JOLISAA launched!

The research project “Joint Learning in Innovation Systems in African Agriculture” (JOLISAA) is funded by the European Commission (EC) and led by Bernard Triomphe from CIRAD, France, working together with ETC EcoCulture / Prolinnova, ICRA (International Centre for development-oriented Research in Agriculture), Wageningen University and decentralised networks coordinated in West, East and Southern Africa by University of Abomey-Calavi (UAC) in Benin, Kenya Agricultural Research Institute (KARI) and University of Pretoria (UP) / Institute of Natural Resources (INR) in South Africa, respectively.

JOLISAA aims to increase understanding of agricultural innovation systems focusing on smallholders’ livelihoods and integrating local and global knowledge. Lessons learnt about past and ongoing experiences with agricultural innovation in small-scale farming in sub-Saharan Africa will be synthesised by combining joint case-study assessment with capacity-strengthening and networking. Joint learning will be fostered by engaging diverse stakeholders, including researchers, development practitioners and policymakers , in comparing and analysing these cases. The project will deliver recommendations to the EC and African decision-makers for future research, practice and policy in agricultural research and development (ARD).

JOLISAA starts with making an inventory of relevant experiences with multi-stakeholder innovation processes in small-scale farming. During workshops in Benin, Kenya, South Africa and an international meeting, several innovation cases will be selected for assessment. These will include 10–15 “ light” case studies per country/region, relying on available information in formal and grey literature, and 3–5 in-depth case studies per country/region. The latter will involve more intensive data collection and will be conducted with the help of local and foreign students.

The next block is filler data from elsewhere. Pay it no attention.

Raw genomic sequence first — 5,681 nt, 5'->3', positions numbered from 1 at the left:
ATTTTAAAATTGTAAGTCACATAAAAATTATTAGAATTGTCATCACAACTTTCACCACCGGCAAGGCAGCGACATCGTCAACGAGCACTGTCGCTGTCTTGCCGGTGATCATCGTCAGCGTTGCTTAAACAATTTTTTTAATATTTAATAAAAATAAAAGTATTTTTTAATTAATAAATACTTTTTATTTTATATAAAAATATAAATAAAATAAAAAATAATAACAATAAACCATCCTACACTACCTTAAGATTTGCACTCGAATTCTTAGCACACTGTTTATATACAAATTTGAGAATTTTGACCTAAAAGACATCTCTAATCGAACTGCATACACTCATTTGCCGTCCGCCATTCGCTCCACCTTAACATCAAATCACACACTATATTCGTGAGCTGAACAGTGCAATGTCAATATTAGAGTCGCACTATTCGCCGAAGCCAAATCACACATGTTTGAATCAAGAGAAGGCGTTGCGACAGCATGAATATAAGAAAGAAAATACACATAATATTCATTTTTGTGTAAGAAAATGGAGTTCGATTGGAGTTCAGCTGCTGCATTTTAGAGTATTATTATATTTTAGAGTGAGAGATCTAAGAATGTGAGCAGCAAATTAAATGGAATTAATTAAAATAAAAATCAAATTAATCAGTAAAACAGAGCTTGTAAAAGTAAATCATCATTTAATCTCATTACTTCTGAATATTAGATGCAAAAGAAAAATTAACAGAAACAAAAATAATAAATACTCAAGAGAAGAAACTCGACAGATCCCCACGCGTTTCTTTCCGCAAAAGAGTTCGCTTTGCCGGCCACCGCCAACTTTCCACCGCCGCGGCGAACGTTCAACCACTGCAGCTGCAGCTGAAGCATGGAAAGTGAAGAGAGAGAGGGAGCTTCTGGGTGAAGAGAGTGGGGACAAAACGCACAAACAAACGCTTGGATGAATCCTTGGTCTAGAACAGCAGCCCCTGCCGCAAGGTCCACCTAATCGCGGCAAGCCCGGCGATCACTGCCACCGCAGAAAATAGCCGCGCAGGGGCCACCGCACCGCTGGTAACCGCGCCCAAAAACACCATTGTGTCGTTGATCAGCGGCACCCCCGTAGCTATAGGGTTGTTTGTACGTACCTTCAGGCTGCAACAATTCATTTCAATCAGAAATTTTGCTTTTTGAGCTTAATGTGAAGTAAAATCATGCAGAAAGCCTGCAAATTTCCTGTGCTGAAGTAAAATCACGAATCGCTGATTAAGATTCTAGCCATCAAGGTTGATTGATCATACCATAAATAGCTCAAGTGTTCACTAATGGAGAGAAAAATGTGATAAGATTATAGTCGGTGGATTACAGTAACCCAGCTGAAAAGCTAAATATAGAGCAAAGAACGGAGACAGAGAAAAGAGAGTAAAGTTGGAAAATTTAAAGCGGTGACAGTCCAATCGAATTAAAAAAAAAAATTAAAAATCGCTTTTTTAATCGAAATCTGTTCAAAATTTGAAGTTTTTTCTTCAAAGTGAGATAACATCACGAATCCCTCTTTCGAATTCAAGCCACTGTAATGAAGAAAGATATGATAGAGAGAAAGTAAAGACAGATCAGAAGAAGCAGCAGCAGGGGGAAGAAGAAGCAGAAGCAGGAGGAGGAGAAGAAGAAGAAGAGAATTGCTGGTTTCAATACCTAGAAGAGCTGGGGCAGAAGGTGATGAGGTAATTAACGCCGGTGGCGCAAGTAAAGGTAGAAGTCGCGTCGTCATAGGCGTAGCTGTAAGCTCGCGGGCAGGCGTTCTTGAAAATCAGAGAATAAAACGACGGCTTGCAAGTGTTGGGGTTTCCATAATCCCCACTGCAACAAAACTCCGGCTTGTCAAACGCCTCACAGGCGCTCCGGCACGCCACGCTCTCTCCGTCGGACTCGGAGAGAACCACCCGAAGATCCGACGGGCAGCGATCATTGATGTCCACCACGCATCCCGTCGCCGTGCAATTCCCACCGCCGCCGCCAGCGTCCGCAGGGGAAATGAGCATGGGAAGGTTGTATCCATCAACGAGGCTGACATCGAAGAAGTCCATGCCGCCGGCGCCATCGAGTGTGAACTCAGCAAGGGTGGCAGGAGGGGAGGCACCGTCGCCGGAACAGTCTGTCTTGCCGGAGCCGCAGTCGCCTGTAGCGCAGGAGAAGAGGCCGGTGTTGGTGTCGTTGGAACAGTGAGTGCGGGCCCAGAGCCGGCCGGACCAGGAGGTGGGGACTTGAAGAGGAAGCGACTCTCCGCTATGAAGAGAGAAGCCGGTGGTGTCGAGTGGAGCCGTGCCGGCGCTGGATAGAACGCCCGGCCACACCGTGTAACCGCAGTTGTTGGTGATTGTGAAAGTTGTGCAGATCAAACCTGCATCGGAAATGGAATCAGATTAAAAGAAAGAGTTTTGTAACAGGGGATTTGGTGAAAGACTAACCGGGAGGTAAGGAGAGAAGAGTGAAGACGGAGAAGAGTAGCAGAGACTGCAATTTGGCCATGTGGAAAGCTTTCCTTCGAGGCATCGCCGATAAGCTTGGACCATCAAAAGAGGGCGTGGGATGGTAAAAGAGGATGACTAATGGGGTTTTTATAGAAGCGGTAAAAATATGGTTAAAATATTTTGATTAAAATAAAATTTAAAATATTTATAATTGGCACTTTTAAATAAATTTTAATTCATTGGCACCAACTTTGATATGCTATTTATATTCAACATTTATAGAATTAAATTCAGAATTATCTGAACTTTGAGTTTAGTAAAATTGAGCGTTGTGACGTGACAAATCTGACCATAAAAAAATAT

Capacity strengthening in assessing innovation processes will be coordinated by ICRA and will take place through training, mentoring and exchange-and-learning workshops. Lessons on the potentials and limitations of the innovation processes studied will be drawn innational and international meetings involving not only those involved in making the case studies but also other stakeholders.

Prolinnova partners in Kenya and South Africa are directly involved. For the wider Prolinnova group, the networking activities to stimulate joint learning and sharing of lessons are particularly important. There are three main circles for networking:

  • a global outreach circle for information sharing and dissemination of outputs;
  • an international learning platform involving key resource persons engaged in discussion of project findings and lessons learnt; and
  • a national-level networking and learning circle in Benin, Kenya and South Africa, respectively.

ETC EcoCulture is facilitating networking within the first two circles, working together with FARA (Forum on Agricultural Research in Africa), while UAC (Benin), KARI (Kenya) and UP (South Africa) facilitate networking within the third circle.

The project builds on existing networks, including Prolinnova, to seek synergies. It is hoped that many Prolinnova partners, also in countries other than the three focus countries, will engage in the information-exchange and joint-learning activities within JOLISAA, e.g. by suggesting interesting cases for the studies of innovation processes in small-scale farming and providing documentation on these cases. Some resources will be available to support participation of Prolinnova partners in the learning and sharing activities.

JOLISAA started in February 2010 and will run for 30 months.

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